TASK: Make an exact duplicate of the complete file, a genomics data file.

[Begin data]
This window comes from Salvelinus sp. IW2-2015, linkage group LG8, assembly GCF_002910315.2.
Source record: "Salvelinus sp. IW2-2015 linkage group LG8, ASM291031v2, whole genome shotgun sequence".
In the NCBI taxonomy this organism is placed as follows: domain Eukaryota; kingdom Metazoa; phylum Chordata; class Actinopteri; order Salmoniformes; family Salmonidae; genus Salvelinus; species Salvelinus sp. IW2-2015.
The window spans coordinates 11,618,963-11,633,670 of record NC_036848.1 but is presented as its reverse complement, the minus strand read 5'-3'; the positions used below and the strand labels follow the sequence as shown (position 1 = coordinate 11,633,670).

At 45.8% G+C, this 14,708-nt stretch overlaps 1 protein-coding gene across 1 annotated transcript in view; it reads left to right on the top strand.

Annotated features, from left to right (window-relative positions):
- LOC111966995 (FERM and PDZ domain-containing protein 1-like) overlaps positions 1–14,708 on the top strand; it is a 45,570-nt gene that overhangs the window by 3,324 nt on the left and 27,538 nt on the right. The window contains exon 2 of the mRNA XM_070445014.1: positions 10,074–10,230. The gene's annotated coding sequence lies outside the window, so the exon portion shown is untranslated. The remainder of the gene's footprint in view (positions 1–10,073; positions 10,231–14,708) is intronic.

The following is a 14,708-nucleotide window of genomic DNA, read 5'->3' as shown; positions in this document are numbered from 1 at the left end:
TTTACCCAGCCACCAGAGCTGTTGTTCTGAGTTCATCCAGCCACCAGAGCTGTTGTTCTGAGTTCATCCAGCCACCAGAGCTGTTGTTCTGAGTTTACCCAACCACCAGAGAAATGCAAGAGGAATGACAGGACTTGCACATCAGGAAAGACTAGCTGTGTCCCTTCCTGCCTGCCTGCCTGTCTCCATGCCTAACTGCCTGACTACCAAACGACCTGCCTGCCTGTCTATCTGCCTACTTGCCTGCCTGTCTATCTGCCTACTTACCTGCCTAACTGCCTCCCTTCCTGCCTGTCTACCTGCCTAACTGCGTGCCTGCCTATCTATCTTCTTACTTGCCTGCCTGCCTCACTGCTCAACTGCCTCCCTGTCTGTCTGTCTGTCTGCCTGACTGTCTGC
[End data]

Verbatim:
This window comes from Salvelinus sp. IW2-2015, linkage group LG8, assembly GCF_002910315.2.
Source record: "Salvelinus sp. IW2-2015 linkage group LG8, ASM291031v2, whole genome shotgun sequence".
In the NCBI taxonomy this organism is placed as follows: domain Eukaryota; kingdom Metazoa; phylum Chordata; class Actinopteri; order Salmoniformes; family Salmonidae; genus Salvelinus; species Salvelinus sp. IW2-2015.
The window spans coordinates 11,618,963-11,633,670 of record NC_036848.1 but is presented as its reverse complement, the minus strand read 5'-3'; the positions used below and the strand labels follow the sequence as shown (position 1 = coordinate 11,633,670).

At 45.8% G+C, this 14,708-nt stretch overlaps 1 protein-coding gene across 1 annotated transcript in view; it reads left to right on the top strand.

Annotated features, from left to right (window-relative positions):
- LOC111966995 (FERM and PDZ domain-containing protein 1-like) overlaps positions 1–14,708 on the top strand; it is a 45,570-nt gene that overhangs the window by 3,324 nt on the left and 27,538 nt on the right. The window contains exon 2 of the mRNA XM_070445014.1: positions 10,074–10,230. The gene's annotated coding sequence lies outside the window, so the exon portion shown is untranslated. The remainder of the gene's footprint in view (positions 1–10,073; positions 10,231–14,708) is intronic.

The following is a 14,708-nucleotide window of genomic DNA, read 5'->3' as shown; positions in this document are numbered from 1 at the left end:
TTTACCCAGCCACCAGAGCTGTTGTTCTGAGTTCATCCAGCCACCAGAGCTGTTGTTCTGAGTTCATCCAGCCACCAGAGCTGTTGTTCTGAGTTTACCCAACCACCAGAGAAATGCAAGAGGAATGACAGGACTTGCACATCAGGAAAGACTAGCTGTGTCCCTTCCTGCCTGCCTGCCTGTCTCCATGCCTAACTGCCTGACTACCAAACGACCTGCCTGCCTGTCTATCTGCCTACTTGCCTGCCTGTCTATCTGCCTACTTACCTGCCTAACTGCCTCCCTTCCTGCCTGTCTACCTGCCTAACTGCGTGCCTGCCTATCTATCTTCTTACTTGCCTGCCTGCCTCACTGCTCAACTGCCTCCCTGTCTGTCTGTCTGTCTGCCTGACTGTCTGC